This story ends up probably being the meatiest of the issue as it deals with quite a bit of characters and different locales. Wally at first loses pretty bad when he first faces Mota, as he’s more powerful than ever equipped with fusion power and willing to kill at the drop of a hat, After first losing Wally goes on a search for help and eventually lands at a retired scientist tending bar. Barry, with the help of the bar tender and another scientist, is able to take Mota out with some science that ends up melting him into the earth's core using his own suit.

This last story follows suit with the Barry story in that it’s a fun and entertaining read that even though it misses a few steps in the details can easily be overlooked for the enjoyment of the story. I really like this Wally West and the little details it drops in with callouts to the JLA, his lack of secret identity, and his hints of bad habits. If nothing this story makes me antsy to jump into the rest of the volume.

What I skipped over earlier, and what actually takes place, in small details, throughout the issue is the actual part that is written by Waid himself. “Generations” a story involving an eventual future speedster created by Waid named John Fox. It seems in the far flung future the world was in danger and seeking the help of all three of the first Flash’s was the only possible help. So they send Fox on a mission to enlist each hero in their individual timelines. Of course it goes awry and the machinery making this mission possible malfunctions giving Fox less control over the time he has to seek out the heroes. In each of the stories we see Fox as he finds each Flash but unfortunately jumps again before completing his task.

Now jumping back into the future we find out the terror that sparked this mission in the first place is in (flash)fact a now evolved Mota that has become a molten core monster wreaking havoc on the world. As Fox makes his way back to the future he now finds himself afflicted with the Speed Force as we see the birth of a new Speedster. Taking on the evolved Mota Fox comes across the Cosmic Treadmill and a plan starts to take form. Mota is eventually dealt with by I assume throwing him into the speed force and possibly space. I say assuming because it’s a little hard to grasp what is actually being depicted. They jump through time and Mota is thrown into the wake of the treadmill and comes out in space as Fox returns to his time.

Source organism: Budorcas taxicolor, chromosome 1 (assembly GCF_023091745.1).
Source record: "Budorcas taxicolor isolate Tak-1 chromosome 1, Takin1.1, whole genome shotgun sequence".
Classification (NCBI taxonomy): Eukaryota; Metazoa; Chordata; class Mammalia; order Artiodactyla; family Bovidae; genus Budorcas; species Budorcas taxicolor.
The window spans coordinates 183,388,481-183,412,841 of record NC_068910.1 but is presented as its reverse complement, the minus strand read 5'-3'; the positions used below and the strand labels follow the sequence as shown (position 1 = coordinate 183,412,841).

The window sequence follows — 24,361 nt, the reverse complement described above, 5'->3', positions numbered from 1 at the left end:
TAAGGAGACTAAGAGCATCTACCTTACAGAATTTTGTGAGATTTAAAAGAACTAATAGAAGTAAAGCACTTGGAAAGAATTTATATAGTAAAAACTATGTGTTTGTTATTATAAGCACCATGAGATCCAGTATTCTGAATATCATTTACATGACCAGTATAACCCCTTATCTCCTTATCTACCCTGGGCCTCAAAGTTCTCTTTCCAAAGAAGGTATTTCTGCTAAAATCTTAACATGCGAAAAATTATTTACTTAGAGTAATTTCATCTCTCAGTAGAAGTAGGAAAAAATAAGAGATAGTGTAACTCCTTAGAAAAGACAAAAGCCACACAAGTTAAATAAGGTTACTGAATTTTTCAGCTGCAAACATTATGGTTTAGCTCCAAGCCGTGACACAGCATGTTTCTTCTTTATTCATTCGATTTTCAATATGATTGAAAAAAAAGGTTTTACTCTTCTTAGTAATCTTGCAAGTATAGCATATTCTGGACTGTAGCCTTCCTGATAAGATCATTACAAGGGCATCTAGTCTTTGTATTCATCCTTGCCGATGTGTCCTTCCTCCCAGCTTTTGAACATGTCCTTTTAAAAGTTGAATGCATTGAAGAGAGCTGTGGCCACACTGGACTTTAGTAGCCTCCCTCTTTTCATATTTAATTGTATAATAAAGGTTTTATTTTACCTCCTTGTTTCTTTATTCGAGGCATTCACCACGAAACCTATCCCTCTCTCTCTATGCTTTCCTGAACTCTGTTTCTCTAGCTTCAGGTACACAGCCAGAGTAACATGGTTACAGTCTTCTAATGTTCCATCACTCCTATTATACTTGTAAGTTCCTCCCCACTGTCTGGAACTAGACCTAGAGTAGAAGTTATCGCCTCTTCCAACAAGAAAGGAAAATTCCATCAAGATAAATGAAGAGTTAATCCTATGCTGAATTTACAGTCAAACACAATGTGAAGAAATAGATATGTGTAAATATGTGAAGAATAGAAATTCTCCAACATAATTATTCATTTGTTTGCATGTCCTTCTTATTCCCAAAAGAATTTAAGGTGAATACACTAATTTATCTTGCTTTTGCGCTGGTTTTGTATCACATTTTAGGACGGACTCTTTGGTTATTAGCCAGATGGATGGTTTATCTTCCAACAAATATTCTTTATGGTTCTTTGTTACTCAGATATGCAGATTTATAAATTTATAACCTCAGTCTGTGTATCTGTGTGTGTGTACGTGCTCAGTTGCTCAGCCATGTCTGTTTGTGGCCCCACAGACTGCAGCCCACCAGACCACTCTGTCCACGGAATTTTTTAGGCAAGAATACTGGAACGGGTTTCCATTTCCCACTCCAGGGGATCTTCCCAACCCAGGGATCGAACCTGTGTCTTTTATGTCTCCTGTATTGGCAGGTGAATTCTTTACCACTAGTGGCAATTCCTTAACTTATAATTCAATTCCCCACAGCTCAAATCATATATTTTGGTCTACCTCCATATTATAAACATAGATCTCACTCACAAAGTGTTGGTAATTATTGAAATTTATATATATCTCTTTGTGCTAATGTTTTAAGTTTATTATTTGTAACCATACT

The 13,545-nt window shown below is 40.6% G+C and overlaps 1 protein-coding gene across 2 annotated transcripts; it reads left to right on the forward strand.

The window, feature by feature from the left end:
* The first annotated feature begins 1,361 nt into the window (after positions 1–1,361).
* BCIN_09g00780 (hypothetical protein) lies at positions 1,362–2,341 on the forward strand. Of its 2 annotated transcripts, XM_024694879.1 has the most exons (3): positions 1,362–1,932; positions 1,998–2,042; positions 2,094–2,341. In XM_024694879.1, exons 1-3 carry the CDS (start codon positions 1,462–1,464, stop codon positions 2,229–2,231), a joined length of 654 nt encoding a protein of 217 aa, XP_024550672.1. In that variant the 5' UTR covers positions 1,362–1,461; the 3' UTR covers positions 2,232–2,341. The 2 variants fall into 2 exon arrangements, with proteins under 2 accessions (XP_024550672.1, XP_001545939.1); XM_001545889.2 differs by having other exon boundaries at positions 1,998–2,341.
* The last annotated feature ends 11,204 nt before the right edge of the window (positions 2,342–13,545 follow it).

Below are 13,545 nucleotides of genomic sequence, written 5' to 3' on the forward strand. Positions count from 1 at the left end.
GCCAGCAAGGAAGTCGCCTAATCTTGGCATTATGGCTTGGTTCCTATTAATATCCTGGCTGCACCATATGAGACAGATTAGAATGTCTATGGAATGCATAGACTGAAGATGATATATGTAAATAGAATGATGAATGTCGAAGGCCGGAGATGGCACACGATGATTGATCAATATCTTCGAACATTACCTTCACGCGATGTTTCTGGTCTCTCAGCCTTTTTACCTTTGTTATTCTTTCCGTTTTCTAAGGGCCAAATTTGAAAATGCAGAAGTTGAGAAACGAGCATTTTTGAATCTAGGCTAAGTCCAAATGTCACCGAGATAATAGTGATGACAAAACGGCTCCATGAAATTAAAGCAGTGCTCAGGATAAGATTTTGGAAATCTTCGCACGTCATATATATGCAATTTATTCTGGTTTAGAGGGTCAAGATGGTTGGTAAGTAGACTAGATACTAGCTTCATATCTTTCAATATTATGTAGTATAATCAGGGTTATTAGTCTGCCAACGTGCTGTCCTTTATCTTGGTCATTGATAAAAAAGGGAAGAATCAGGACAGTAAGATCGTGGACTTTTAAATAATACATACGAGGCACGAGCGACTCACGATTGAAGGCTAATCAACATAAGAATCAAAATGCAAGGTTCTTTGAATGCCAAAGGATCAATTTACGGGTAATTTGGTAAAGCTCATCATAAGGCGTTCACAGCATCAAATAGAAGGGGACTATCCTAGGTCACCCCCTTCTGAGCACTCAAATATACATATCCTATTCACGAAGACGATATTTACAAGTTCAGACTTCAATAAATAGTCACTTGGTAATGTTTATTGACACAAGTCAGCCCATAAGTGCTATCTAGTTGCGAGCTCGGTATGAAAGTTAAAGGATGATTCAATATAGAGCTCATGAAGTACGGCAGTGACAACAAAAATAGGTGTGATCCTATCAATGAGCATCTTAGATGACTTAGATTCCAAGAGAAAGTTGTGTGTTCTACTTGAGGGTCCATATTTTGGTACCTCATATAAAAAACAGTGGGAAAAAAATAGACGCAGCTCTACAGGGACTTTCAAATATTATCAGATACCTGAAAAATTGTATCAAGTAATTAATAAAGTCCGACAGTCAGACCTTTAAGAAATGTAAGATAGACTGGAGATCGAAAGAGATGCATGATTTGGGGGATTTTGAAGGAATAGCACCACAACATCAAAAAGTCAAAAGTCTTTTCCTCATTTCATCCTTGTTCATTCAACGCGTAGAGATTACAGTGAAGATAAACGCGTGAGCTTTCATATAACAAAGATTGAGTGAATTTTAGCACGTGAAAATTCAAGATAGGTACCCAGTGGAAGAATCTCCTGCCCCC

When it comes to the Generation aspect of the issue I would say I gained more from the connections than the wrap up itself. I enjoyed the glimpses of Fox in each story and enjoyed the single villain being portrayed through the different iterations of the Flash. By the end though Fox seems to quickly grow into his powers understanding every aspect including the cosmic treadmill itself with almost no time at all. The evolution of Mota and his drive is great and comedic at the same time and for him to eventually grow into a huge earth monster due to his own scientific undoing.

All together I’d say this issue was a massive undertaking for a single special issue. It got me really amped to dive in for more and I see why it’s the first thing delved up when it comes to the volume. This was Waid’s brain child as a collected piece and I can understand how it could possibly set up for his eventual run. I come out of this issue loving the idea of reading more Wally and seeing just what Waid can do with Flash given more space to tell his specific story than what seems like a limited space in this special issue.

Bits and Pieces:

If I was giving each story an individual rating I’d end up putting Garrick as the lowest followed by John Fox and the Generations wrapping, with Wally and Barry being pretty equal at the top. But overall I can’t much complain as even the low spots of the issue had fun and joy written all over them with me somehow having nostalgia for a character I hadn’t even read before. With this huge issue of decade spanning stories it left me slightly exhausted but clamoring for more of this Wally West.

8.6/10